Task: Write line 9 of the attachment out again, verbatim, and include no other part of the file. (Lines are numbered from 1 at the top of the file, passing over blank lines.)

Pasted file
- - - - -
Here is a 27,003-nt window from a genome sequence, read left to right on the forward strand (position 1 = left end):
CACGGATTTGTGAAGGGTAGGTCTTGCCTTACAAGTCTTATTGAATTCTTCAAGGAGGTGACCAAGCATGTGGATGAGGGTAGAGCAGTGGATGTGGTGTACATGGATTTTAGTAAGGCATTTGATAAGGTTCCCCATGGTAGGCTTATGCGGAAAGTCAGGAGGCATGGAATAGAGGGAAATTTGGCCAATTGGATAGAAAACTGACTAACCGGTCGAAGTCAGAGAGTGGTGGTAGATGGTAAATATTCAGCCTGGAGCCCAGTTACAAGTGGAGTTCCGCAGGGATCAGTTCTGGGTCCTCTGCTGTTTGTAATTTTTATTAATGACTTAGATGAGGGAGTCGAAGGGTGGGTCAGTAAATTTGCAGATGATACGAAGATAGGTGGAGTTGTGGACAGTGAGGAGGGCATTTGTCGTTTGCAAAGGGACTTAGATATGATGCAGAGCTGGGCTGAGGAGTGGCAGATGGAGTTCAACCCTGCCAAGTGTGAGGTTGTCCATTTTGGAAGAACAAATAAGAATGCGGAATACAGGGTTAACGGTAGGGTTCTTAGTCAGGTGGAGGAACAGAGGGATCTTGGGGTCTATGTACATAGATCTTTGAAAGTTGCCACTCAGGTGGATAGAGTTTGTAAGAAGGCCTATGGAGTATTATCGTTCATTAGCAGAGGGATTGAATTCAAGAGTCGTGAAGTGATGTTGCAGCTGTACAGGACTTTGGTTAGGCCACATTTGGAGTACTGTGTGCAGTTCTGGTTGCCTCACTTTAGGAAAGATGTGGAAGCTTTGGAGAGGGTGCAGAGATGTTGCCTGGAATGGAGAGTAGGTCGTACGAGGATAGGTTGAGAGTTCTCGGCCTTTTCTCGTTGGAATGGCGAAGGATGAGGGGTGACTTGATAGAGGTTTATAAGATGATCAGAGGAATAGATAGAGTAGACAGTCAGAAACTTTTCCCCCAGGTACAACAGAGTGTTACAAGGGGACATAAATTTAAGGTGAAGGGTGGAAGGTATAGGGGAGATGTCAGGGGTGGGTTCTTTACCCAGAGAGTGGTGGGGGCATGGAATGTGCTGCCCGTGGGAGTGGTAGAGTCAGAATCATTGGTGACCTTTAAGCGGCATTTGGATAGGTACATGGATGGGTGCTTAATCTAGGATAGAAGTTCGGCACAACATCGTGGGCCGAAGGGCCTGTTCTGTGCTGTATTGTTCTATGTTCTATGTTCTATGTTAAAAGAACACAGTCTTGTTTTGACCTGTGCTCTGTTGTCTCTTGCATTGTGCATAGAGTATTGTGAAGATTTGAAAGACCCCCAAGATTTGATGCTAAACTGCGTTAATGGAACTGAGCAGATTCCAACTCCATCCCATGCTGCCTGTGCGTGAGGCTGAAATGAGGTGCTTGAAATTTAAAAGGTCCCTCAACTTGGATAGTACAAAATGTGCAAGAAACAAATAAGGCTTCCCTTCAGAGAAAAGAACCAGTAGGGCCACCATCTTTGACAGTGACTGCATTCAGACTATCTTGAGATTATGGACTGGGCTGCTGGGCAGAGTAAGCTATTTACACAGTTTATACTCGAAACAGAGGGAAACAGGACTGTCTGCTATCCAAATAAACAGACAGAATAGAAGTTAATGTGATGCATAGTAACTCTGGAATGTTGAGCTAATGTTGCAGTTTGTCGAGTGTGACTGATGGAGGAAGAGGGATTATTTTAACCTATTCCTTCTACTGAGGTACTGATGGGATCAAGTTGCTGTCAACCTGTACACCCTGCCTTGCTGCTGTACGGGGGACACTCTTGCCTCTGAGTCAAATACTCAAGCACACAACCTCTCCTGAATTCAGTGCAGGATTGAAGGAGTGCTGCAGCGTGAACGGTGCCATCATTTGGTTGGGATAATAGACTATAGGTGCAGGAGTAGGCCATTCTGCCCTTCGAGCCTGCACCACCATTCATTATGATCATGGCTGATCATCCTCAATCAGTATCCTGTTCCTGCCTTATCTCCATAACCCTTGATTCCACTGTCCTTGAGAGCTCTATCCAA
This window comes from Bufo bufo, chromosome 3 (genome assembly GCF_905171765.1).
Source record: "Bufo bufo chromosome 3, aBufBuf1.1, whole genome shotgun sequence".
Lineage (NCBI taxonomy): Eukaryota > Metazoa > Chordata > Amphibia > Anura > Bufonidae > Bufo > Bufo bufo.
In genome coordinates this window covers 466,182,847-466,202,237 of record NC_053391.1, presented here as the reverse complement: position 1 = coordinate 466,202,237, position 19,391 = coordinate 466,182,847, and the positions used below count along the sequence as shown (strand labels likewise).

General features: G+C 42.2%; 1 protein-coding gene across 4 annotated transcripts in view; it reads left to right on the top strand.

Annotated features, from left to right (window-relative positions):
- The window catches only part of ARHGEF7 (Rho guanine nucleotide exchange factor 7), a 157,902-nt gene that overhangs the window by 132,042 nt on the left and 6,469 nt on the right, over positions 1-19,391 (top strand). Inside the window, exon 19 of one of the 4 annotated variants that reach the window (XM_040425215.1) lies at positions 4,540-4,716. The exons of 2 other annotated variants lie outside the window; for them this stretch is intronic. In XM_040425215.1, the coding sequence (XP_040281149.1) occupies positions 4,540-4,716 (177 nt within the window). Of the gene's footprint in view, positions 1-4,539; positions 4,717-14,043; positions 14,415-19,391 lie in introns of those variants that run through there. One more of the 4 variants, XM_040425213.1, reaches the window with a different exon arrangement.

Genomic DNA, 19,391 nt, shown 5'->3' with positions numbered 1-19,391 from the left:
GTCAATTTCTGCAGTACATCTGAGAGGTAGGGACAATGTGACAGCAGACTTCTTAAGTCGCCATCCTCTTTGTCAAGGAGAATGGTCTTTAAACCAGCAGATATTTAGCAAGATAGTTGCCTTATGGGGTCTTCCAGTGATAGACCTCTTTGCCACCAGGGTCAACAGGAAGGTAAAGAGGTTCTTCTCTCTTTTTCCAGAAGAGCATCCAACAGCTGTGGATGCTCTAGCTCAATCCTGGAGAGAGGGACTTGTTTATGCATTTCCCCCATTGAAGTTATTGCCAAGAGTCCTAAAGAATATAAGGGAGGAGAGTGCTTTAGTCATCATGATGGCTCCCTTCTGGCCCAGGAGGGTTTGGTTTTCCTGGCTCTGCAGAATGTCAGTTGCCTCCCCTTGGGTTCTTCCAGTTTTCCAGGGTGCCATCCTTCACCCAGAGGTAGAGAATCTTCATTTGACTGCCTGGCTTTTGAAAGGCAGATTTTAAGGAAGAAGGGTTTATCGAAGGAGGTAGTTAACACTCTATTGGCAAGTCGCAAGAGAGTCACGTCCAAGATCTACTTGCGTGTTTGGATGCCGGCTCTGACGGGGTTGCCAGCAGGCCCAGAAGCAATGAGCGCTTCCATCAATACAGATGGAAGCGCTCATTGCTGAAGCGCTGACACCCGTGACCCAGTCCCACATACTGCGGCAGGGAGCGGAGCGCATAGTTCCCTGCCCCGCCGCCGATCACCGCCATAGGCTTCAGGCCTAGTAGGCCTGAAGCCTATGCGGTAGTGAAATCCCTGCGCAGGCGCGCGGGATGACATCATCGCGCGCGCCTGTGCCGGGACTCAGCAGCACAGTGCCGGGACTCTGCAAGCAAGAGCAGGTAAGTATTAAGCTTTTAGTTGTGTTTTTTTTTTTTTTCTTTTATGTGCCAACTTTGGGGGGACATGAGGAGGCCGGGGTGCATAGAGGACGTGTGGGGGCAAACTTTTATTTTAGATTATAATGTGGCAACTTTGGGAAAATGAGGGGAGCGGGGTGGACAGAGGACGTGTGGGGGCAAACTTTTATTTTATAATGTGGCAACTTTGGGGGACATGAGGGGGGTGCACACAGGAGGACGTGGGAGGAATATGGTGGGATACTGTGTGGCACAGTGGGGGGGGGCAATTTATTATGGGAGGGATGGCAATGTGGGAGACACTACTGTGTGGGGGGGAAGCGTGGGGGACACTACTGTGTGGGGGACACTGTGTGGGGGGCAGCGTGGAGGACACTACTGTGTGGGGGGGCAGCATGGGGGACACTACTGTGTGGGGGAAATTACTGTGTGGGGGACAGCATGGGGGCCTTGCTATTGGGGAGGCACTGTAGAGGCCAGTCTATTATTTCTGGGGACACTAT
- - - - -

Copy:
- The window catches only part of ARHGEF7 (Rho guanine nucleotide exchange factor 7), a 157,902-nt gene that overhangs the window by 132,042 nt on the left and 6,469 nt on the right, over positions 1-19,391 (top strand). Inside the window, exon 19 of one of the 4 annotated variants that reach the window (XM_040425215.1) lies at positions 4,540-4,716. The exons of 2 other annotated variants lie outside the window; for them this stretch is intronic. In XM_040425215.1, the coding sequence (XP_040281149.1) occupies positions 4,540-4,716 (177 nt within the window). Of the gene's footprint in view, positions 1-4,539; positions 4,717-14,043; positions 14,415-19,391 lie in introns of those variants that run through there. One more of the 4 variants, XM_040425213.1, reaches the window with a different exon arrangement.